This strange occurrence might have been relegated to some forgotten file of medical miracles had it not been noticed by a young surgeon devastated by the death several years later of one of his own patients with a similar cancer. Searching the “literature” of that time, William S Coley was struck by the juxtaposition of infection and cancer cure in the immigrant. He began a lifelong quest for a bacterial substance he believed would cure what was thought to be incurable. While he never learned that it wasn’t the organisms but the substances the body produced to fight them that had demolished the house-painter’s sarcoma, his work — and that of a phalanx of brilliant investigators since then — has pushed the boundaries of scientific knowledge of the human immune system to a level of complexity extraordinary enough to challenge even the most scientifically sophisticated. It is to his very great credit that Stephen S. Hall, in his book, A Commotion in the Blood — Life, Death, And The Immune System, has been able to construct a clear, engaging, carefully documented chronicle of the investigations and discoveries that have begun to delineate the science underpinning such miracles, and to do so even-handedly and with great empathy for the scientists, patients and doctors involved.
As recently as the early 1970s, standard medical texts contained almost nothing about Coley or others who utilized ingenuity and innovation to try to attack cancer immunologically in the face of a paucity of scientific information about the human immune system; those same texts contained little about the genetic or molecular biology of immunity. But the potential and the perils of delving into the body’s immune regulators to find those that could be stimulated to search out and destroy cancer exploded into international consciousness in 1975, when Fortune Magazine proclaimed a “Cancer Breakthrough” on its cover and reported that NIH scientist Dr Steven A Rosenberg’s work with two such immune substances had produced results “unheard of in cancer drugs.” (They were interleukin-2 and LAK cells; the former stimulates growth and development of one important group of the body’s infection-fighting cells, and was accidentally discovered during a search for a virus that might cause leukaemia; the latter are cells fished out of a pool of mouse lymphocytes that were found to kill cancer in the test tube).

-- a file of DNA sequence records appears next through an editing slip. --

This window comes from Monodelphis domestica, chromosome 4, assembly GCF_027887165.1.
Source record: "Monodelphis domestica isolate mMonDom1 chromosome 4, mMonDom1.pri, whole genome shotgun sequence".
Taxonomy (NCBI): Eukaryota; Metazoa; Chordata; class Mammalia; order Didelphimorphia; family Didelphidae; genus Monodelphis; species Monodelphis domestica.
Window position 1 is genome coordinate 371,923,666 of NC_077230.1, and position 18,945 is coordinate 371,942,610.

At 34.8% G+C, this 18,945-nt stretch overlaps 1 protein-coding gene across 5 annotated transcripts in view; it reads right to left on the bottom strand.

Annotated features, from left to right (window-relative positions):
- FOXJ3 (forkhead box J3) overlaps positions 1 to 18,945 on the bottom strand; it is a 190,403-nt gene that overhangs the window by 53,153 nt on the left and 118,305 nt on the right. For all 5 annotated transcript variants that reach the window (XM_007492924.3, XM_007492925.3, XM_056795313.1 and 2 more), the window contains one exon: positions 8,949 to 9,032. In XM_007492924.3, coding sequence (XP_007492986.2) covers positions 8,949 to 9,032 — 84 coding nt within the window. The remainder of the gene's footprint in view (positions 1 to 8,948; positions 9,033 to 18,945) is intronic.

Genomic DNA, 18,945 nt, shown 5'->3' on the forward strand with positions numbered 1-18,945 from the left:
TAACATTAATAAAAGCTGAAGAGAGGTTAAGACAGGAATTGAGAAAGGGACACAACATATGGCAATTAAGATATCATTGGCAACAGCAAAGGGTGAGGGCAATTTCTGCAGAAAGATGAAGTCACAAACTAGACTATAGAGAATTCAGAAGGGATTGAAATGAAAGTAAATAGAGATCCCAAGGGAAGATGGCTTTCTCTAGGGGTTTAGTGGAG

In the last 20 years, new genetics corporations have emerged, sunk into bankruptcy, and been supplanted by others as first the promise, and later the profound problems, of using interleukin-2, tumour necrosis factor, interferon and other substances wrestled from the body’s immune armamentarium rocked the medical community and jolted research machines into high gear. Reputations and fortunes have been risked and sometimes lost in pursuit of a cure for cancer. Tantalizing fragments of the immune puzzle have been pieced together, and there have been impressive cures of some advanced melanomas, sarcomas and other cancers. But the financial costs have been mind-boggling, and an even more painful price has been paid in adverse effects of the immune modulators themselves on cancer patients — debilitation, long stays in intensive care units, sometimes death.
Stephen Hall, has scrupulously documented the gains and the price. He has searched the archives, interviewed scores of scientists, sat with people who have survived their cancers and talked with those who have subsequently died. He opens windows for readers into the laboratories where this highly exacting, tedious work is done and notes the fits and quirks of the sometimes haphazard process of discovery. He makes it possible to begin to grasp the order and timing of the immunologic discoveries of the last two decades and helps to make sense of what even medical professionals have found to be an overwhelming accumulation of information — and he does so with cleverness and patience and clarity. While the efficacy of immune regulators as cancer fighters remains problematic, impressive spin-offs have contributed substantially to human welfare. Substances have been identified and produced, such as the interferon used to treat hepatitis B and C and multiple sclerosis; erythropoietin (a stimulator of red blood cell development), which treats some previously untreatable anaemias; and stimulating factors that promote the growth of new white blood cells to help fight infection in people whose white blood cells have been destroyed. Stephen Hall’s book is fascinating and, in a sense, compelling.